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WORLD AND FOLK MUSIC NEWS
New Album from Srdjan Beronja: Sounds Of The East: Master Musicians, Hissing Cobras and a Dawn Chorus
From Uttar Pradesh to Buckingham Palace, Baluji Shrivastav’s Road to Musical Success
New Scorsese Movie ‘Silence’ features music by master Japanese drummer, Joji Hirota
Hanitra’s inspiring new album ‘Lasa’ – from the heart of Madagascar
Songs from the traditional treasure chest of Serbia and The Balkans
Focus on: Music and culture of Morocco, North Africa
Morocco falls within the North African region, lying at the very top west corner of the continent, bordering Algeria to the east, and just below Spain (separated by the Atlantic Ocean). Officially named the Kingdom of Morocco, the full Arabic name is Al-Mamlaka al-Maghribiya, which translates to "Western Kingdom", although Al-Maghrib (meaning "The West") is commonly used.
Moroccan music is predominantly of Arab origins, but nowadays there exists quite a variety of styles. Andalusian and other imported influences have had a major effect on the country's musical character. Popular music in Morocco includes: Rock-influenced chaabi bands, trance with historical Muslims origins called Gnawa music, call and response and sha-abi music.
Chaabi is Arabic for 'popular'. It is a Moroccan pop music, drawing from Moroccan folk music and other Arab and western musical styles. Originally performed in markets, today it is found at any celebration or meeting. Chaabi songs typically end with a swift rhythmic section accompanied by syncopated clapping.
Gnawa music is considered a mystical music. It was gradually brought to Morocco by Sub-Saharan Africans and later became part of the Moroccan tradition. The Gnawa musicians play deeply hypnotic trance music, led by low-pitched, rhythmic guembri melodies, call-and-response singing, hand-clapping and metal "castanets" called qraqebs. The music is a mixture of religious Arabic songs and African rhythms.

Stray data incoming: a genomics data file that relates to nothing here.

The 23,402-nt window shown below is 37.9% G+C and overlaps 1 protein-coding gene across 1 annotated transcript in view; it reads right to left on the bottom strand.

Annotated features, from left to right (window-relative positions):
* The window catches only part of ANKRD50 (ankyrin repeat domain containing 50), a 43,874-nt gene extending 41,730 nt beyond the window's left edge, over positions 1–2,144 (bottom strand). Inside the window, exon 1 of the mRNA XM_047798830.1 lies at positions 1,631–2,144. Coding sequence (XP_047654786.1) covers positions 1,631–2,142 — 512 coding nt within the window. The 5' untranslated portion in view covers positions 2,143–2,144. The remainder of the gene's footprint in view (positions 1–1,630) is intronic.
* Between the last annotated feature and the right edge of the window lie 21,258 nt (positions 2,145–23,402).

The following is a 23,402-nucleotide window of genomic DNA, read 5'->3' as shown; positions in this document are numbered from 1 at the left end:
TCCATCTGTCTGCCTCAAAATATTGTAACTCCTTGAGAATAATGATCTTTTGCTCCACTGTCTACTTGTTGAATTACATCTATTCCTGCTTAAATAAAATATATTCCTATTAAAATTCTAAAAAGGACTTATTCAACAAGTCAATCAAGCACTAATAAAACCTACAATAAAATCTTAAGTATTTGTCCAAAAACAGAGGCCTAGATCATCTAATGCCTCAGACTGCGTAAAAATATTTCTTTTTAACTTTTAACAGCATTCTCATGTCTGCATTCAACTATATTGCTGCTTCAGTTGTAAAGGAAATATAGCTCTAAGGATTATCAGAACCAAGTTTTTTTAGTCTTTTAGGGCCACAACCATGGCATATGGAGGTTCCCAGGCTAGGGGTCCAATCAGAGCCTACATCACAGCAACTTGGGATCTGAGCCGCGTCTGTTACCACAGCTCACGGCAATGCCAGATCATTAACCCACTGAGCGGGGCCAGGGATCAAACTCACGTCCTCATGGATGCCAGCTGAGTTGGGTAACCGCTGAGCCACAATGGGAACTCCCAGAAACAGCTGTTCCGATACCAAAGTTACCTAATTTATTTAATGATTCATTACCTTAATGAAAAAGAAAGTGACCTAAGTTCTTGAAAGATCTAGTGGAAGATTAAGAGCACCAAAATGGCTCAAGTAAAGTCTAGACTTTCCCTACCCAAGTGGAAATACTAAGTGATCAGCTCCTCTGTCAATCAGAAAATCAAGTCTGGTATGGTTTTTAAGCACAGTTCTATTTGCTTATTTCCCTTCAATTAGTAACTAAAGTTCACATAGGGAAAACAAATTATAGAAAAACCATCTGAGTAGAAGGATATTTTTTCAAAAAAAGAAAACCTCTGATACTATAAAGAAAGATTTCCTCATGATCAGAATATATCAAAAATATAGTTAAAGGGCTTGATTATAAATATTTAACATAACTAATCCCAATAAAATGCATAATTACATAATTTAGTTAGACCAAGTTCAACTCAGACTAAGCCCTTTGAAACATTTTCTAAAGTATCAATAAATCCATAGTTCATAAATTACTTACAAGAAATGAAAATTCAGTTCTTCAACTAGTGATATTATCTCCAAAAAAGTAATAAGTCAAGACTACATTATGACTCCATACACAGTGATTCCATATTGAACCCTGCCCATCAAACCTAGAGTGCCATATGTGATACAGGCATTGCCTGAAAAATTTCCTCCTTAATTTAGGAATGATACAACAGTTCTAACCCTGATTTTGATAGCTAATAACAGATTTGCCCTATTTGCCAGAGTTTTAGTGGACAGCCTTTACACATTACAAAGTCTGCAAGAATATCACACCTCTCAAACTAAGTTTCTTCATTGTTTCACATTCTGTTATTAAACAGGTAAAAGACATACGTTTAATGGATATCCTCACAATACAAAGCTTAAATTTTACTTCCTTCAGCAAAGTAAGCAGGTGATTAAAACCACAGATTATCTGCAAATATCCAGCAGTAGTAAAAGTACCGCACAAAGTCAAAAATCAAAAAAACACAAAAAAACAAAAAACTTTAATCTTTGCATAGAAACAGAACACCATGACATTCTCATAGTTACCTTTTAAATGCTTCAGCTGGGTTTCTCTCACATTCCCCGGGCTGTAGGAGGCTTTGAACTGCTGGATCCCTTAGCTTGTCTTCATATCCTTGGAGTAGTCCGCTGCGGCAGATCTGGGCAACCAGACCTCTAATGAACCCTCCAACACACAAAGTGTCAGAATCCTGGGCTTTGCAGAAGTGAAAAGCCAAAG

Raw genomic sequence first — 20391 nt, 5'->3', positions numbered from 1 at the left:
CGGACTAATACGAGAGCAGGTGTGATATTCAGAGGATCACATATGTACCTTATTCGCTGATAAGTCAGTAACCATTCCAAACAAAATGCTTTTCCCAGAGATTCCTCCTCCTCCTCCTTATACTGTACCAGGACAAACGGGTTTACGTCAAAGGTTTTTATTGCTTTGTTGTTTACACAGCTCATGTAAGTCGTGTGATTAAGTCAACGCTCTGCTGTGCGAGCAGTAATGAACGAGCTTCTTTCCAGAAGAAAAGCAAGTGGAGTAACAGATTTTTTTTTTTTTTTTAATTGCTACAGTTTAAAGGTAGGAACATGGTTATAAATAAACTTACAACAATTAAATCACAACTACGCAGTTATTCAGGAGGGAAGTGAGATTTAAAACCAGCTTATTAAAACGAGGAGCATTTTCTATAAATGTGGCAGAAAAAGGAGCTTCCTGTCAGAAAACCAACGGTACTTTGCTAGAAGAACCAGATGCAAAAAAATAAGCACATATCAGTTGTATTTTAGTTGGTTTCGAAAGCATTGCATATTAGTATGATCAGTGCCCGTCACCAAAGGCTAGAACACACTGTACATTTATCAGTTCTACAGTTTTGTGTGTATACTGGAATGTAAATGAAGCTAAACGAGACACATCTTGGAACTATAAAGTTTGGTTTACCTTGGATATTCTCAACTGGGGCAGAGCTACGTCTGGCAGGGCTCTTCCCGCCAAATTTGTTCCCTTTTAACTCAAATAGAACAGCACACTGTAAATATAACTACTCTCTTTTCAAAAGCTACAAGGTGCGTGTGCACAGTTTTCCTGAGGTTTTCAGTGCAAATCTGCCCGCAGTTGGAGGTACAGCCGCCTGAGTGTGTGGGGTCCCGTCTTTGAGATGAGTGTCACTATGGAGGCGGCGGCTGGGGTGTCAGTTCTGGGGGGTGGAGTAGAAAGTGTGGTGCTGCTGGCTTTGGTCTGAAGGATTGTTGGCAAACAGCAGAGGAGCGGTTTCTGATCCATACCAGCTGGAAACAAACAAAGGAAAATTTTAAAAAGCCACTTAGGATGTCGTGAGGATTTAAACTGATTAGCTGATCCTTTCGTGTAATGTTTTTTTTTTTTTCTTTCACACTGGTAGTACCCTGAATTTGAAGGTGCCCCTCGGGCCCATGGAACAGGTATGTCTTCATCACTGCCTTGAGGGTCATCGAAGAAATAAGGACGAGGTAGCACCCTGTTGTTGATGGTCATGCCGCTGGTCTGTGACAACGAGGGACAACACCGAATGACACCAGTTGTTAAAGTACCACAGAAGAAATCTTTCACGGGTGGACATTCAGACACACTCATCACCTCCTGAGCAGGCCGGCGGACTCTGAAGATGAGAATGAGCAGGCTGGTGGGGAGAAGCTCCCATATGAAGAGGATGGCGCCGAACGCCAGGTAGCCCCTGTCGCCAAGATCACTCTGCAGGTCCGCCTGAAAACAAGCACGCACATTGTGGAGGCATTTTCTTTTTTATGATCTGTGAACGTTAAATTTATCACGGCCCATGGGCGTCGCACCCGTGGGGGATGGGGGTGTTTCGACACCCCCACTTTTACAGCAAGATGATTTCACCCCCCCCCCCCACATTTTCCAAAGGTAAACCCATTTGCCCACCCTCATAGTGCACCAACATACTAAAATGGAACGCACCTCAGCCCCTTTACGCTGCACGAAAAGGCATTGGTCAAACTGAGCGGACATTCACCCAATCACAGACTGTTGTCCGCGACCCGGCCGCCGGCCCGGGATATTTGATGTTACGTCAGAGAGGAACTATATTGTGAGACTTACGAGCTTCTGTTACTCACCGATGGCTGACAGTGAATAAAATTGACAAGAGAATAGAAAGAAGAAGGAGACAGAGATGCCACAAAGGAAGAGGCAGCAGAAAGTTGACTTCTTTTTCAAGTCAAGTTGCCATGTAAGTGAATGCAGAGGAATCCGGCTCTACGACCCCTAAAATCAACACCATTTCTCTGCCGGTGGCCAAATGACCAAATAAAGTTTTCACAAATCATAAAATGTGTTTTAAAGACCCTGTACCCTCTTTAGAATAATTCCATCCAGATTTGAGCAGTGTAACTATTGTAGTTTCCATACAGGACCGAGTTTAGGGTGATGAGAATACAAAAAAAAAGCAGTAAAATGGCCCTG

Altaf Gnawa Group - musicians from the album EUCD1922 Gnawa Music from Morocco
"Call and response" style is quite common in many of Africa's musical cultures (especially tribal traditions of choral singing by many people). It is a succession of two distinct phrases usually played by different musicians, where the second phrase is heard as a direct commentary on or response to the first. Through musical and cultural evolution, its myriad forms and descendants include: jazz, gospel, blues, rhythm and blues.
Sha'abi is the name of a style of living, a style of dance, and a style of music. The word is Egyptian Arabic and refers to the poorer, commoner sections of a city. An English equivalent might be "ghetto." The name came to characterize the style of music enjoyed in such neighborhoods. Traditionally, sha'abi songs begin with slow, explorative introductions and move towards a fast ending section called leseb. Moroccan cities have long supported sha'abi groups playing in cafés and recording cassettes for the local market.